Common juniper ‘in a pickle’

Juniper populations in the UK have declined significantly over the past forty years, making juniper the subject of a UK Biodiversity Action Plan and a Species Action Plan

News from Forest Research: November 2009

Purple plump juniper berries

Early results from seed research indicate new ways to boost struggling populations.

The decline in juniper populations is mainly due to a lack of natural regeneration, which is attributed to poor seed quality and a shortage of suitable micro-sites for germination and establishment. Nursery production offers a means of bolstering these declining juniper populations, but propagation is still difficult as juniper produces a large proportion of empty seeds, which makes nursery production inefficient and thereby expensive.

Last year, a joint project was started with Frances Graham of the Yorkshire Dales National Park Authority focusing on three juniper populations. This research aims to understand the reproductive biology of juniper, to improve seed lot quality by effective processing (to remove empty seeds) and to improve seed performance by adequate pre-treatment (to break dormancy).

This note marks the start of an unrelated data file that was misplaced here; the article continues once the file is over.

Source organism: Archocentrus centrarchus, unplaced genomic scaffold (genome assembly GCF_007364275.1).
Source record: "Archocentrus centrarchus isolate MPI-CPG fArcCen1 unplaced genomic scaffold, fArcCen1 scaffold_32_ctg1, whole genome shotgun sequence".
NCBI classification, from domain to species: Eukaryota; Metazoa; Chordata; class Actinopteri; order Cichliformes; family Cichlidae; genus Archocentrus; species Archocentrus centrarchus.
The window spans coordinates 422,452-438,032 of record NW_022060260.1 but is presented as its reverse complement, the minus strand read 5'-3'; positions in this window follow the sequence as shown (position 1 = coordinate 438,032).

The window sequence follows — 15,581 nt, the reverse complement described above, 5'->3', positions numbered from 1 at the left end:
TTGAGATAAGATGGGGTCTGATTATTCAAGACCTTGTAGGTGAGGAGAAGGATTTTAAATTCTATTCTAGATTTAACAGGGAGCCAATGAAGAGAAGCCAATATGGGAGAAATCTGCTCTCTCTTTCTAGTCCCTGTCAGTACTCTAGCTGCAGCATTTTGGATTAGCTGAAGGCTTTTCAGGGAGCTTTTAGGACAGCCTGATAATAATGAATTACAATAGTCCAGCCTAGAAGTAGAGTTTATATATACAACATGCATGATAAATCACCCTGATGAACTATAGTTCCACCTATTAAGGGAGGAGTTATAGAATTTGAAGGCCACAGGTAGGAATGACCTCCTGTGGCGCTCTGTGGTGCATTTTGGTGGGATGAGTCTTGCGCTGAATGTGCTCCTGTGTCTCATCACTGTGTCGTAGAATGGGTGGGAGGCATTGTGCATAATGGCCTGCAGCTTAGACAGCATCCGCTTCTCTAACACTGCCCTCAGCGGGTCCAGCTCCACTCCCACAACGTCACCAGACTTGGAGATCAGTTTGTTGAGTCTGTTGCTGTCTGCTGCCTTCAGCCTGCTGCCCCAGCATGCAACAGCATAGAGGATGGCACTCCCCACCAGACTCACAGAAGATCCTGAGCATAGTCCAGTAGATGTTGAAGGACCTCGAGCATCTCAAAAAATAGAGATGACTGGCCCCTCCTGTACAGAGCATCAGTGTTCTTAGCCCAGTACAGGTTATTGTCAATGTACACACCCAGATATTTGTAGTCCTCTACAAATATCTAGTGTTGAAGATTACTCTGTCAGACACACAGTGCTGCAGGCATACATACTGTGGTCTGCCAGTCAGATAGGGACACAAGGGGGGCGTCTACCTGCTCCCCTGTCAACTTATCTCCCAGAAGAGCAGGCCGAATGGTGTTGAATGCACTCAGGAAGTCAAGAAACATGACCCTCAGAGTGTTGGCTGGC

Early results show that seed quality varies significantly between the three populations, with the proportion of empty seeds ranging from 0–96%. Results also show that properly processed and pre-treated seeds from the ‘best’ population germinate relatively rapidly, with up to 70% germinating within 40 weeks. Further research is underway to ‘scale-up’ processing and fine-tune pre-treatment of juniper seeds.

It is hoped that this research will be a significant step towards the successful regeneration of juniper populations in the UK.

For more information contact Shelagh McCartan.


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This and other news stories can be found in the November 2009 issue of FR News, our online newsletter.